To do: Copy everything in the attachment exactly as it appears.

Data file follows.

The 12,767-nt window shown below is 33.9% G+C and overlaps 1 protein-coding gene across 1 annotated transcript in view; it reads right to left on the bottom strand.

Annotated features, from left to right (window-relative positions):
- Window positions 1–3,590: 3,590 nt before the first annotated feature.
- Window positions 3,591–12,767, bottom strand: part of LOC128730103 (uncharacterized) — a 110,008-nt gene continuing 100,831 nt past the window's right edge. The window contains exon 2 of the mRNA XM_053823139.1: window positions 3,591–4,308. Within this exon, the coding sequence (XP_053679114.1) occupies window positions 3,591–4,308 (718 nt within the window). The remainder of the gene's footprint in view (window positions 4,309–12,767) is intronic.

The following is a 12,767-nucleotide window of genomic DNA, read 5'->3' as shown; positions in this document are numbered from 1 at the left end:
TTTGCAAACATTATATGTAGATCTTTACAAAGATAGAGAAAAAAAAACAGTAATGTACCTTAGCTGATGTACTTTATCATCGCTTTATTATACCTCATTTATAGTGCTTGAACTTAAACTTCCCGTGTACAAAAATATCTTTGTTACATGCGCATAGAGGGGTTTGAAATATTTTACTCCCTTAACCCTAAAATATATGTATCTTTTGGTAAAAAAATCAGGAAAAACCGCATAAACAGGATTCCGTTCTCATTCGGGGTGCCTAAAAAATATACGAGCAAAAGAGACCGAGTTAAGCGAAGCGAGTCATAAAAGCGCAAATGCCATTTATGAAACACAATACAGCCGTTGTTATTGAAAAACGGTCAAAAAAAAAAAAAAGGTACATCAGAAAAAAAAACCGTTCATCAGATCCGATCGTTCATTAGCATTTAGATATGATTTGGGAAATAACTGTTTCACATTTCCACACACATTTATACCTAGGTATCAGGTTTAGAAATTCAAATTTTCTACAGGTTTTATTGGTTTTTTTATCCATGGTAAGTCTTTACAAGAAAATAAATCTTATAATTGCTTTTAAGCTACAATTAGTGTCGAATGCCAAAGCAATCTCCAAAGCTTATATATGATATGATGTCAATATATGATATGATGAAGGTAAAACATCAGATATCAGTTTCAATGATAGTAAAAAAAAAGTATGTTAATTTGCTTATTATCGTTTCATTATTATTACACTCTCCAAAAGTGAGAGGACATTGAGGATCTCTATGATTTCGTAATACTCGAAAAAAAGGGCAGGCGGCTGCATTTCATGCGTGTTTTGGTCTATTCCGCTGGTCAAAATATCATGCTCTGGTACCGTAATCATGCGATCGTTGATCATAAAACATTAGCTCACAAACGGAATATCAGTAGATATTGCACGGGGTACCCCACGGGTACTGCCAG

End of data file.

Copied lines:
The 12,767-nt window shown below is 33.9% G+C and overlaps 1 protein-coding gene across 1 annotated transcript in view; it reads right to left on the bottom strand.

Annotated features, from left to right (window-relative positions):
- Window positions 1–3,590: 3,590 nt before the first annotated feature.
- Window positions 3,591–12,767, bottom strand: part of LOC128730103 (uncharacterized) — a 110,008-nt gene continuing 100,831 nt past the window's right edge. The window contains exon 2 of the mRNA XM_053823139.1: window positions 3,591–4,308. Within this exon, the coding sequence (XP_053679114.1) occupies window positions 3,591–4,308 (718 nt within the window). The remainder of the gene's footprint in view (window positions 4,309–12,767) is intronic.

The following is a 12,767-nucleotide window of genomic DNA, read 5'->3' as shown; positions in this document are numbered from 1 at the left end:
TTTGCAAACATTATATGTAGATCTTTACAAAGATAGAGAAAAAAAAACAGTAATGTACCTTAGCTGATGTACTTTATCATCGCTTTATTATACCTCATTTATAGTGCTTGAACTTAAACTTCCCGTGTACAAAAATATCTTTGTTACATGCGCATAGAGGGGTTTGAAATATTTTACTCCCTTAACCCTAAAATATATGTATCTTTTGGTAAAAAAATCAGGAAAAACCGCATAAACAGGATTCCGTTCTCATTCGGGGTGCCTAAAAAATATACGAGCAAAAGAGACCGAGTTAAGCGAAGCGAGTCATAAAAGCGCAAATGCCATTTATGAAACACAATACAGCCGTTGTTATTGAAAAACGGTCAAAAAAAAAAAAAAGGTACATCAGAAAAAAAAACCGTTCATCAGATCCGATCGTTCATTAGCATTTAGATATGATTTGGGAAATAACTGTTTCACATTTCCACACACATTTATACCTAGGTATCAGGTTTAGAAATTCAAATTTTCTACAGGTTTTATTGGTTTTTTTATCCATGGTAAGTCTTTACAAGAAAATAAATCTTATAATTGCTTTTAAGCTACAATTAGTGTCGAATGCCAAAGCAATCTCCAAAGCTTATATATGATATGATGTCAATATATGATATGATGAAGGTAAAACATCAGATATCAGTTTCAATGATAGTAAAAAAAAAGTATGTTAATTTGCTTATTATCGTTTCATTATTATTACACTCTCCAAAAGTGAGAGGACATTGAGGATCTCTATGATTTCGTAATACTCGAAAAAAAGGGCAGGCGGCTGCATTTCATGCGTGTTTTGGTCTATTCCGCTGGTCAAAATATCATGCTCTGGTACCGTAATCATGCGATCGTTGATCATAAAACATTAGCTCACAAACGGAATATCAGTAGATATTGCACGGGGTACCCCACGGGTACTGCCAG